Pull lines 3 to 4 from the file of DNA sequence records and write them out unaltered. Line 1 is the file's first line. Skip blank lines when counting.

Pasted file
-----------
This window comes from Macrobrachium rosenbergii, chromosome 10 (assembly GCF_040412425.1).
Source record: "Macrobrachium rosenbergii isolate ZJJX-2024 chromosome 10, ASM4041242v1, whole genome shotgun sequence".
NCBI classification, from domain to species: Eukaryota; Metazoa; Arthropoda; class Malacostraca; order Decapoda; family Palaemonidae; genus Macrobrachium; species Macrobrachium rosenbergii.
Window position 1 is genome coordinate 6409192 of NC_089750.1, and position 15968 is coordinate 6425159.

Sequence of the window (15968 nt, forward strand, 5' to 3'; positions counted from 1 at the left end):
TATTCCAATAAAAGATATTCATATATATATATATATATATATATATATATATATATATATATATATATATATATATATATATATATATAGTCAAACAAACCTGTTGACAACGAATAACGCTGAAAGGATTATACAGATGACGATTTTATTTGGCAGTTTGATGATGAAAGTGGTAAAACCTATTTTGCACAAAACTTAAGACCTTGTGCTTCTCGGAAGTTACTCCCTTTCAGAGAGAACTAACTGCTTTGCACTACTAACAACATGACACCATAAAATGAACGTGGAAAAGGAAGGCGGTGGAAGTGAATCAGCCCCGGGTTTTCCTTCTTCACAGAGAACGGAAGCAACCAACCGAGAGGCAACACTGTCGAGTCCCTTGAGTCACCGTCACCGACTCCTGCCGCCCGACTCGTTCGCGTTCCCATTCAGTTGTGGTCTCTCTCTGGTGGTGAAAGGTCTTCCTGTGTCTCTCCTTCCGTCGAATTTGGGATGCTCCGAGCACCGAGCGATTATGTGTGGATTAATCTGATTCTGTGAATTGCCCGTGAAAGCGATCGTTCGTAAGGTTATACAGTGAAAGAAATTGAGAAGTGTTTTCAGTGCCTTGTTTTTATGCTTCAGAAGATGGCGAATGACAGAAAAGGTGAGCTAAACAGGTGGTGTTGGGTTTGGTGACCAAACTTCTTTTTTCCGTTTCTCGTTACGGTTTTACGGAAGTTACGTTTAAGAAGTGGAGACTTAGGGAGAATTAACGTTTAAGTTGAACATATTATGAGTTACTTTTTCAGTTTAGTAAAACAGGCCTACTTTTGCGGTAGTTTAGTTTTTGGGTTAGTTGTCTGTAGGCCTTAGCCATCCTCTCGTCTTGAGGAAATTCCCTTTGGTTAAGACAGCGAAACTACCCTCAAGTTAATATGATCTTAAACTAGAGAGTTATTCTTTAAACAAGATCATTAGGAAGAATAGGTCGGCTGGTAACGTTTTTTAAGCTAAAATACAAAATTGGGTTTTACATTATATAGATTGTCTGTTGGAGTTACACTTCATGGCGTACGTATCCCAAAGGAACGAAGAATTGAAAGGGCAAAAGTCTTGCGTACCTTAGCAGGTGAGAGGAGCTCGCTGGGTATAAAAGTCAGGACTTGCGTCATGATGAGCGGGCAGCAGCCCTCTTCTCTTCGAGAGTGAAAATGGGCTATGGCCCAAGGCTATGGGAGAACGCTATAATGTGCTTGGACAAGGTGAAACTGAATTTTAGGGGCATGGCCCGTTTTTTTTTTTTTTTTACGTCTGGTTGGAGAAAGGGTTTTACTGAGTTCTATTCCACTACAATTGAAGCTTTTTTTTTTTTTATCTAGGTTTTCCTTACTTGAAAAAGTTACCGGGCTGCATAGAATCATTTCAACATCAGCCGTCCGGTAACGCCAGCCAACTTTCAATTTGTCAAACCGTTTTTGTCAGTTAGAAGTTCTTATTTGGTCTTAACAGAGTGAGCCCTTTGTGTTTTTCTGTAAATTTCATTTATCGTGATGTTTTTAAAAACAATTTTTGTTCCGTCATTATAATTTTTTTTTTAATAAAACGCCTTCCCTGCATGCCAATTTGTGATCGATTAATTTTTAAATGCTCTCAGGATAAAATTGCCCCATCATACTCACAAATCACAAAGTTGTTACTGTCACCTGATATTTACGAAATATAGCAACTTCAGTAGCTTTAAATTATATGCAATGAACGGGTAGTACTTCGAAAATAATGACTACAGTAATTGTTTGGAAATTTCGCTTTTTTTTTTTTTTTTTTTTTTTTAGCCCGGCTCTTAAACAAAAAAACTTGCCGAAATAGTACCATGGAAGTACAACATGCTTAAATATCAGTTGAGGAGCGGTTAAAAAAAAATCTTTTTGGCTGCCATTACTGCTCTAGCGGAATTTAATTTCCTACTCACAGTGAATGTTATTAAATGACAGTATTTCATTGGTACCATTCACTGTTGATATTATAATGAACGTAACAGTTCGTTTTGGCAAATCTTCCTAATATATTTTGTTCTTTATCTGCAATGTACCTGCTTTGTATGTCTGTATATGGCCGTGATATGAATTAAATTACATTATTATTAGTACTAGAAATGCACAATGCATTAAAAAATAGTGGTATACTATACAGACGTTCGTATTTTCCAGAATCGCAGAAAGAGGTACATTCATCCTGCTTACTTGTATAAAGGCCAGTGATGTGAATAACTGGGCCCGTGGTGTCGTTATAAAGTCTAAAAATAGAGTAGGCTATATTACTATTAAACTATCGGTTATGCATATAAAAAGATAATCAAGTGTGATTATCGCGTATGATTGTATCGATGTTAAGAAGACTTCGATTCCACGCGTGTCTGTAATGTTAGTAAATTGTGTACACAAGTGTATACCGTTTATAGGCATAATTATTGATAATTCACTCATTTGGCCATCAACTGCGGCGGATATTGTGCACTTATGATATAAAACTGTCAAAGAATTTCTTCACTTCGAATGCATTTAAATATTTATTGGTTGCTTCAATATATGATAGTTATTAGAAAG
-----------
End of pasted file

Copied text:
NCBI classification, from domain to species: Eukaryota; Metazoa; Arthropoda; class Malacostraca; order Decapoda; family Palaemonidae; genus Macrobrachium; species Macrobrachium rosenbergii.
Window position 1 is genome coordinate 6409192 of NC_089750.1, and position 15968 is coordinate 6425159.